Our third destination on this incredible journey was Bali. We are now three for three of places we had not yet seen but always wanted to visit. Bali! It was like a dream come true when we found out that it was our next stop and it certainly did not disapppoint us! We instantly fell in love; since Kate and I love all things Asia, Bali is right up our alley.
We had three full days and four nights in this amazing country on this Par Five leg of our journey. We got in late the first night, so we officially started after a fabulous Indonesian breakfast at our hotel the next morning. We stayed at the Komaneka Rasa Sayang in Ubud, a beautiful boutique hotel with a wonderful atmosphere and a very attentive staff, not to mention delicious food!
The first thing we did was to walk down Monkey Forest Road, which is bustling with shops, restaurants and galleries, to the Monkey Forest in search of Pura Dalem Agung Padangtegal. In case you don’t speak Hindi, that is a Cremation Temple and Balinese Cemetary. The cemetary is only a temporary resting place for the deseased loved ones of the Padangtegal Village, until a Mass Cremation ceremony is held every five years according to Hindu tradition. There are, of course, monkeys everywhere in Monkey Forest and the little devils are very wiley and will steal anything they can, so it is wise to zip up bags and do not take in food! You can buy bananas for them there, if you wish, but we just admired from afar and tried to remain inconspicuous, so they wouldn’t rob us! “Tadak Apa-Apa”, No Problem!!
After we enjoyed that part of town for a bit, going into some galleries and shops, fighting the temptation to buy everything we saw, we headed out to the Elephant Safari Park to take in an elephant ride! That was another dream come true! There is a beautiful museum there with incredible artifacts and a huge mammoth skeleton. Our elephant trainer, Norman, was so pleasant and Mona the elephant was kind enough to give us a ride. Mona can also play the harmonica and paint! They have been together for 14 years and are very close and Norman calls her his “second wife”. Mona cries when Norman leaves her at night!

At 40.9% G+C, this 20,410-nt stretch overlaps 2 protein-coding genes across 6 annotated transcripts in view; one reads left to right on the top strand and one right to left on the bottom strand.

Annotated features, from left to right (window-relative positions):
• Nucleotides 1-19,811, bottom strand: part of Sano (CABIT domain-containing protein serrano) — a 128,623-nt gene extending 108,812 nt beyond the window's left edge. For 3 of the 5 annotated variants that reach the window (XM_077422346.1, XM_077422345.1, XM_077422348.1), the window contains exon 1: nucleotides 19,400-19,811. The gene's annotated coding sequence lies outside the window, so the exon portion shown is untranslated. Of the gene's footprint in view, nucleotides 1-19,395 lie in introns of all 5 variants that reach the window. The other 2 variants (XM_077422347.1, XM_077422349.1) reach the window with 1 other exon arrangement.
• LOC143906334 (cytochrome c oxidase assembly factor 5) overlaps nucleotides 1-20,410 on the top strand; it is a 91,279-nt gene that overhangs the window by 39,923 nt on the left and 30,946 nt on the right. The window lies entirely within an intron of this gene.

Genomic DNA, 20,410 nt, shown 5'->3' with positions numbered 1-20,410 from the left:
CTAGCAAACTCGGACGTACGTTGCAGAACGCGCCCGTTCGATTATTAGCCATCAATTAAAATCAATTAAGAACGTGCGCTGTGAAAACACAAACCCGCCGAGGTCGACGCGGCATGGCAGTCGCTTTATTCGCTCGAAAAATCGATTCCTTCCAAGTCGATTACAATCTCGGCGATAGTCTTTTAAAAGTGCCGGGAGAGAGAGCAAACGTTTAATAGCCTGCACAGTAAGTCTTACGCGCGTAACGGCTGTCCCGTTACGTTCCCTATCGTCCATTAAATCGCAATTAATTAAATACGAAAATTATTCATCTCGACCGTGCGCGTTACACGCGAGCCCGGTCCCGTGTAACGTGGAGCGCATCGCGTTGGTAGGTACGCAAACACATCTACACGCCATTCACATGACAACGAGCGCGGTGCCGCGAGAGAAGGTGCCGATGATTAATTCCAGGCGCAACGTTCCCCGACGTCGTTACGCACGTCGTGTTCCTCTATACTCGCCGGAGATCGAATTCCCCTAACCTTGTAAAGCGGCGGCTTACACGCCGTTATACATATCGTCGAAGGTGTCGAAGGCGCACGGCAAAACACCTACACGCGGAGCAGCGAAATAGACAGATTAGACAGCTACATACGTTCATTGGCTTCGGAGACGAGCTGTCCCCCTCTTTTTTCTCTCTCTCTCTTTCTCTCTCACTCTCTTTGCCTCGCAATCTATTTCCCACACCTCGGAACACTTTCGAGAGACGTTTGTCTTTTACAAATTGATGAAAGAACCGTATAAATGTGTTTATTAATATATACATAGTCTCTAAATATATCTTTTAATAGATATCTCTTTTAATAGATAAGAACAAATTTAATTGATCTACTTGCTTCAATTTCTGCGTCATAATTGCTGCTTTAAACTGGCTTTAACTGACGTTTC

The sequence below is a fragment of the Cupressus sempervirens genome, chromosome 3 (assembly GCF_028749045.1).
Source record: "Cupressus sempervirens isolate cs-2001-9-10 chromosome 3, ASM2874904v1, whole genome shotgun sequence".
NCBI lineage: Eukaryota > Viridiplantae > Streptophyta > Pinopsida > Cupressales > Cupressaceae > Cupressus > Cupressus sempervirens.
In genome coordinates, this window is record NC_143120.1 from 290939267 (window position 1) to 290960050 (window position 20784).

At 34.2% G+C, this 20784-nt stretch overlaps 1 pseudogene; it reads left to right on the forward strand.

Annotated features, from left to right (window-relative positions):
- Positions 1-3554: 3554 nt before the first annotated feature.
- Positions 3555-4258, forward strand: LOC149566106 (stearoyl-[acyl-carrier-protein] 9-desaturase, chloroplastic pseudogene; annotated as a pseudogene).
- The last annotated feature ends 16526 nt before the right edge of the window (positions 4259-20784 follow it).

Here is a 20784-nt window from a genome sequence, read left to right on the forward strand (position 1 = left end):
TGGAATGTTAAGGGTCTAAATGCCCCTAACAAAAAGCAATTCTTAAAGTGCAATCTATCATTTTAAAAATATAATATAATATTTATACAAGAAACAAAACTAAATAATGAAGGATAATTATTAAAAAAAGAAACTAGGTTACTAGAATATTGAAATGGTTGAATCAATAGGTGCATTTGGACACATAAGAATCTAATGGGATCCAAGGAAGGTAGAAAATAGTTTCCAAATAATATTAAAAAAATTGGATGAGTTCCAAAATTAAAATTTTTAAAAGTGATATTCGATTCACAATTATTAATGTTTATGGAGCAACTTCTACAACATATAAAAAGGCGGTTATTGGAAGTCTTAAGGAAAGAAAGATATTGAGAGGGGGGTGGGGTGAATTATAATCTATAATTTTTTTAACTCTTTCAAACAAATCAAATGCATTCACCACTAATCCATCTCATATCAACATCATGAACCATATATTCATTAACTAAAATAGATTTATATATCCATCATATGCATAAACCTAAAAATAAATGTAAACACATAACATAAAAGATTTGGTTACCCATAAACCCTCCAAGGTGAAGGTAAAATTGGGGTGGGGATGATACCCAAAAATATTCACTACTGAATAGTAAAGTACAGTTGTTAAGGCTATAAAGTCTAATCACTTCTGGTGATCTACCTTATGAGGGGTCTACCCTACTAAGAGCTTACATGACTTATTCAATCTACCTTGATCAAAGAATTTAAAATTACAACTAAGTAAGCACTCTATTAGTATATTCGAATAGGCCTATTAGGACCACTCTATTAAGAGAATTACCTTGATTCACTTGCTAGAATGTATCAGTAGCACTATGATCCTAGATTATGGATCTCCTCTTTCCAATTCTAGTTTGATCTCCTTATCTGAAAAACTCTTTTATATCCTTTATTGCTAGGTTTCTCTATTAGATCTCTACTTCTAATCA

On the way there, we asked our cab driver question after question and he was so helpful and eager to teach us many things about his country and its people and rich traditions.
For example, there are hundreds and hundreds of “kayangan jagat”, or temples, in Bali; cremation and cemetary temples, community temples, family temples, village temples, spring temples, etc…and they are all very beautiful! The Balinese people are such a warm, devout people, dedicated to family, tradition, religion, peace and happiness. We came at just the right time to witness many celebrations in the month of April!
We purchased a temple sarong and sash to wear on our temple visits and we actually visited several while we were there. Besakih, the Mother Temple, was the first temple in Bali, so it is the oldest and dates back 1200 years. We were there on Saturday the 18th of April, 2015. There were thousands of people there, flowing up and down the steps like so many rivers and it looked like a movie set of some epic story of days gone by, but here it was right in front of our very eyes! I felt such love for these people and their devotion to their customs and beliefs. They were also very generous and kind to us to let us share this time. We were able to obtain a “canang sari”, which is an offering of incense, flowers and spices so we could also partake in prayer. Our temple guide confided to us that he and his wife had anticipated children for six years, but had not yet been blessed, so that was our prayer as we were sprinkled with their holy water and the priest lit our incense and as we raised ur hands without, then with flowers three times, then without for the fifth time. Then, rice is placed on the forehead, for prosperity. They are very welcoming to all beliefs, so for us to pray to our God is no problem for them. “Tadak Apa-Apa”!
Our driver’s name was Wayam, which means “first born”. Maday is second born, Yoman is third born, Katut, last born. After the elephant ride, we went to a coffee plantation overlooking this vast, tiered valley of coffee and tried many varieties, including Bali, Vanilla, Chocolate, Ginseng, Ginger and Lowak coffee. The Ginseng is our favorite so we bought some to bring home. The Lowak coffee comes from feeding the Arabica beans to a weezel-like animal, called a Sivit in English. The beans ferment in the stomach of the Lowak and when they pass through, they are gathered, cleaned and made into a very special, smoothe coffee. At the coffee plantation, we also saw many varieties of spices growing, like Vanilla, Ginger, Cloves, Tumeric and Cocoa.
Right down the road were the stunning, terraced rice paddies of Tegallalang. It is an incredible sight! Wayam told us that when a family buys rice, they go straight to the farmer who grows rice and orders it, rather than buying it in a store. They have white basmati, black and red varieties of rice here in Bali and most people eat rice at every meal.
We spent awhile in the afternoon at Bali Pasar market taking in all the sights, sounds and smells of the fruits, vegetables and merchandise that is in abundance there. This country is so rich and full of life. We walked and walked, also looking in the many shops and galleries, before enjoying a delicious Asian meal and heading back to the hotel for a much deserved rest! We had to get up at 1:30 am for our pick up to climb Mt Batur the next morning! More later!